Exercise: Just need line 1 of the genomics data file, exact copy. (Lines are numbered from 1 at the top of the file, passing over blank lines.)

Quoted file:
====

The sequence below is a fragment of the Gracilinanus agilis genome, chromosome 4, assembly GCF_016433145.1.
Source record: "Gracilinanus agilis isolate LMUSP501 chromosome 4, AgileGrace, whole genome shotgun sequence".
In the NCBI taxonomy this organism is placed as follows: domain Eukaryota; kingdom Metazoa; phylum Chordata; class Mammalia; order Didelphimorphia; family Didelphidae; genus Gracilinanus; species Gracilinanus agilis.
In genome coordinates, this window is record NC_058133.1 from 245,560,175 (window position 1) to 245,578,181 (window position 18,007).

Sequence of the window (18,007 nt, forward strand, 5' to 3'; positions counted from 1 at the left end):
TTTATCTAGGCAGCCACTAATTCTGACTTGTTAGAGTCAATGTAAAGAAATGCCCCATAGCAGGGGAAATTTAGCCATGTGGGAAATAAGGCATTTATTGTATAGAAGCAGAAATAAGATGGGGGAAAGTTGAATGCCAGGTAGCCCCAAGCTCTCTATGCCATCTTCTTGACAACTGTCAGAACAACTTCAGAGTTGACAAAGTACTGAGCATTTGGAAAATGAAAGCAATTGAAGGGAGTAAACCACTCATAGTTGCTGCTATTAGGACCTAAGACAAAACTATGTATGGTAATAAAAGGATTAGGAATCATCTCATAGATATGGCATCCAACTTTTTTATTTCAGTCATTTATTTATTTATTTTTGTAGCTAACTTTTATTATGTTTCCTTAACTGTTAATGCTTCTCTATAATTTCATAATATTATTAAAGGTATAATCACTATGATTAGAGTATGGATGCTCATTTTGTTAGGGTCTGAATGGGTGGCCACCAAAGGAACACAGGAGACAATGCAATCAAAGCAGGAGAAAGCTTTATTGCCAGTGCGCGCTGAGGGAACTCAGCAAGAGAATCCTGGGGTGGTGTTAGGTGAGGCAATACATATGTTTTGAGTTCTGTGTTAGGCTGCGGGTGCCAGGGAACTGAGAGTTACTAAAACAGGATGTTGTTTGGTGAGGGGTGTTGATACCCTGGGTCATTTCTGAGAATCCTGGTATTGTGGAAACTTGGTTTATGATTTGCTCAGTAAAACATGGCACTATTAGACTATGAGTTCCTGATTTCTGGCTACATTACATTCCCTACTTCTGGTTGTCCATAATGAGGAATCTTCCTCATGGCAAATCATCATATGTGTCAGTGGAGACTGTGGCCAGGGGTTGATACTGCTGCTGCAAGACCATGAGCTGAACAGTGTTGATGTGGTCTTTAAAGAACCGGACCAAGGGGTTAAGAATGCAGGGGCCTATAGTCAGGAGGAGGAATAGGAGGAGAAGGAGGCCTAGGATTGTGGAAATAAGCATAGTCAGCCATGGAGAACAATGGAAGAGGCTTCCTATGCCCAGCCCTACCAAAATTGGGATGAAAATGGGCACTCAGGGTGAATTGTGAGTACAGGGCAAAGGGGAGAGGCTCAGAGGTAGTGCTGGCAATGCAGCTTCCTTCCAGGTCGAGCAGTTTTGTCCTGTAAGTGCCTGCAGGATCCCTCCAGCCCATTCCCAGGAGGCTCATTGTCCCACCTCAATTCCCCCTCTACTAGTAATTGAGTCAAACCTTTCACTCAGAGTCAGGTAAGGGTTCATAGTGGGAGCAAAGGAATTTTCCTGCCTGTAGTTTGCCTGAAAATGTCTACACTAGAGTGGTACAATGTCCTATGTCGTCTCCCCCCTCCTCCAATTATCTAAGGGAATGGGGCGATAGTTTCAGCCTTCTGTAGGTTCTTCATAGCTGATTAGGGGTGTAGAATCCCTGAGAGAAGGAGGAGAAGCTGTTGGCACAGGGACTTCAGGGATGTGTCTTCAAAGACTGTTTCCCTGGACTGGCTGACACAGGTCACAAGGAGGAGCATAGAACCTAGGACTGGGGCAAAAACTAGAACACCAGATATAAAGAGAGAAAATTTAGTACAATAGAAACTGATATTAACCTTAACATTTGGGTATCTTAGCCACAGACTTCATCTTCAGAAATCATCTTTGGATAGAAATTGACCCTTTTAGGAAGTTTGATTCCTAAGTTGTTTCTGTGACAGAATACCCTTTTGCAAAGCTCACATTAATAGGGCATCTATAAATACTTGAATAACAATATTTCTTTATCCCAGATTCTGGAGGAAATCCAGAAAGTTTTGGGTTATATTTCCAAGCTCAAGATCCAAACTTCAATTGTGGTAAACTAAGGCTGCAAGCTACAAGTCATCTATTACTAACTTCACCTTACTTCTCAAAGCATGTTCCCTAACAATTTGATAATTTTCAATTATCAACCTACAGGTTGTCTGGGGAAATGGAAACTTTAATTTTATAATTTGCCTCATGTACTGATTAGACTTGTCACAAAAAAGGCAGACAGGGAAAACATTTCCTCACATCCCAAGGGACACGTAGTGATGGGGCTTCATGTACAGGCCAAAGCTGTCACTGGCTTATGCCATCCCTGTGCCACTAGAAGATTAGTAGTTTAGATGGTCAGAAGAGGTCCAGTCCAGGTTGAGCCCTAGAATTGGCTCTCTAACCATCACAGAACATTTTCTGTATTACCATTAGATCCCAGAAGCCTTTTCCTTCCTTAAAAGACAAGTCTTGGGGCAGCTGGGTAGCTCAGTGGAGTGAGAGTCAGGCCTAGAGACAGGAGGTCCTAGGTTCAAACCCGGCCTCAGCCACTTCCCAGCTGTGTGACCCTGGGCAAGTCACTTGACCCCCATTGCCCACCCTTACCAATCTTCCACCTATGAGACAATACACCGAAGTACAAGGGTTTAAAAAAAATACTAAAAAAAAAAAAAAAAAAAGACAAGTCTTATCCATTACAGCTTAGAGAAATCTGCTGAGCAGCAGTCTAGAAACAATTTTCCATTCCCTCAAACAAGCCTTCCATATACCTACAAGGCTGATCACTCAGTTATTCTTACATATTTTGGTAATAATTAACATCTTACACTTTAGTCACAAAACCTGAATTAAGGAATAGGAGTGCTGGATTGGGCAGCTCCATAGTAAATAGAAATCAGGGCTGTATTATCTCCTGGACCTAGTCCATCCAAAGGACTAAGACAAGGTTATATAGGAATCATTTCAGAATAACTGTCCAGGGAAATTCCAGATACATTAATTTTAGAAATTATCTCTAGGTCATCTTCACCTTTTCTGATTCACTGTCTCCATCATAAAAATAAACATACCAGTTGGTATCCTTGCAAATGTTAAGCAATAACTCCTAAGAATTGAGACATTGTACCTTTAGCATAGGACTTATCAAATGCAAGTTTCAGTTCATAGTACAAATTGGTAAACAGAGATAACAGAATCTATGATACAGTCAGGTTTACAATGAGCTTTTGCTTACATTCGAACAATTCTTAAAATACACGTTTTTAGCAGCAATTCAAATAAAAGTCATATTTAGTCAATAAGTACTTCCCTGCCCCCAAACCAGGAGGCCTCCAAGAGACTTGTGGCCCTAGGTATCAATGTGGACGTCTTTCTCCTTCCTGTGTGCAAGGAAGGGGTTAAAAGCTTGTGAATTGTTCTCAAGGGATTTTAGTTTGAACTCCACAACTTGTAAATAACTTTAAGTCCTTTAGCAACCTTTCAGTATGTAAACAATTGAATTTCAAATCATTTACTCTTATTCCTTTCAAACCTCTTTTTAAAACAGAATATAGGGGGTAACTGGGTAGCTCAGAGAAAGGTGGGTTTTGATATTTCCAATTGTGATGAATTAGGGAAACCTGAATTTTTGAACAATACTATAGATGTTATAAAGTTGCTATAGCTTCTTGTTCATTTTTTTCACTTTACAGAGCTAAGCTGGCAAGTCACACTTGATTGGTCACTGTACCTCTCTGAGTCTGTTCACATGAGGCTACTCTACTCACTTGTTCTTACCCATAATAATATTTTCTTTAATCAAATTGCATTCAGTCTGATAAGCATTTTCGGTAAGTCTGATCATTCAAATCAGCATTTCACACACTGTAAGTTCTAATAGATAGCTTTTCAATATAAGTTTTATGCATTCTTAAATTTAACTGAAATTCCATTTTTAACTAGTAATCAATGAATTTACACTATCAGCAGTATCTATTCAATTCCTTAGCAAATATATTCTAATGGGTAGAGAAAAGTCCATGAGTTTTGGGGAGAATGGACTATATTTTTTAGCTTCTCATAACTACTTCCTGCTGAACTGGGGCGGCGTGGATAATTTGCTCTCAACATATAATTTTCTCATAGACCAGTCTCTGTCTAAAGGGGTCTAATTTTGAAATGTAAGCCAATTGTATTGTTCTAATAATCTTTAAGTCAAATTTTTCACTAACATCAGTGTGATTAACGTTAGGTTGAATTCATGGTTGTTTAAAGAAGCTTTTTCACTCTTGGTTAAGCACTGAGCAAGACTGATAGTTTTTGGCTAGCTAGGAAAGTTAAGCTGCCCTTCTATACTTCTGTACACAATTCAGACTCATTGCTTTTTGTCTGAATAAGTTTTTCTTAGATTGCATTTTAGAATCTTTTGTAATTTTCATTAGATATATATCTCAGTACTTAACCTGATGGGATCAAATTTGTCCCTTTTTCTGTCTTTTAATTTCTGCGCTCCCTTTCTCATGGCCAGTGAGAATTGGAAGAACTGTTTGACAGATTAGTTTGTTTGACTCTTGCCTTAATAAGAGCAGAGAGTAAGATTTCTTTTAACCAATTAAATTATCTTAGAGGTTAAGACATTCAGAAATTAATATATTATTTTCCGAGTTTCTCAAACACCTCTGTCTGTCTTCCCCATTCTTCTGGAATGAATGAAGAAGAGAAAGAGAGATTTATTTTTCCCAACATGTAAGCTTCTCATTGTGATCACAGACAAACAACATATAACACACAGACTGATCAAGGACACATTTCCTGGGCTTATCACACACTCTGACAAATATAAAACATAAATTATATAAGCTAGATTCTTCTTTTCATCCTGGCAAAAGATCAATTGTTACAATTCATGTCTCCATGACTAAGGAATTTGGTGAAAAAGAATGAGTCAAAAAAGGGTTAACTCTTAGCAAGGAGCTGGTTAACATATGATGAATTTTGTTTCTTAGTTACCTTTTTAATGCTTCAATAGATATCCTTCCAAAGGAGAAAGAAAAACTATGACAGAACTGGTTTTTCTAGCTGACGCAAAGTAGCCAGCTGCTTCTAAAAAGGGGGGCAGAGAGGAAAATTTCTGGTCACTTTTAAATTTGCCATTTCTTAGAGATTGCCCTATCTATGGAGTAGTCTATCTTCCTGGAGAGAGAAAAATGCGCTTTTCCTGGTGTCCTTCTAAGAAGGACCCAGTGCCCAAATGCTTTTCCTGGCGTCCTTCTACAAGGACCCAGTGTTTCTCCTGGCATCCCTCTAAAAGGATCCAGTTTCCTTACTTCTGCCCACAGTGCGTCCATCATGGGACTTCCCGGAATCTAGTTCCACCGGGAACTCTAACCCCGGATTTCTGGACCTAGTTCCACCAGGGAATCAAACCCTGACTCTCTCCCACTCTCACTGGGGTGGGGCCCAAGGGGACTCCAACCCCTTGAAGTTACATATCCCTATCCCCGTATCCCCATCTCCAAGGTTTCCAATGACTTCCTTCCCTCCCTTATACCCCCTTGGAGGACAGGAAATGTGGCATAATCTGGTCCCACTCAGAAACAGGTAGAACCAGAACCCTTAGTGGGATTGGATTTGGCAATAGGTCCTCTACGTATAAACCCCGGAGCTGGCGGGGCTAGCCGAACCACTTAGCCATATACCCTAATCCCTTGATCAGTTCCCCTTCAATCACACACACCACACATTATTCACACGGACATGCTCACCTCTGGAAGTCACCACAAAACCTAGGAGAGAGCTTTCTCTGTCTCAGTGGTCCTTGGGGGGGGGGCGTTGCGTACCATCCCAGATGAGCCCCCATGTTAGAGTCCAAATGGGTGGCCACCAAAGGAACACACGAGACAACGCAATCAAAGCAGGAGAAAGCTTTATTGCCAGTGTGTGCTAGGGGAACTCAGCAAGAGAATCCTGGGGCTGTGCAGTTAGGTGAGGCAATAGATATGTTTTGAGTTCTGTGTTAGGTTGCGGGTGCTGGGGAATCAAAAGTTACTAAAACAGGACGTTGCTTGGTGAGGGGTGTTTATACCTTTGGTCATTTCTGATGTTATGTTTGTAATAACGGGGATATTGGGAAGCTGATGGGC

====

The sequence below is a fragment of the Gracilinanus agilis genome, chromosome 4, assembly GCF_016433145.1.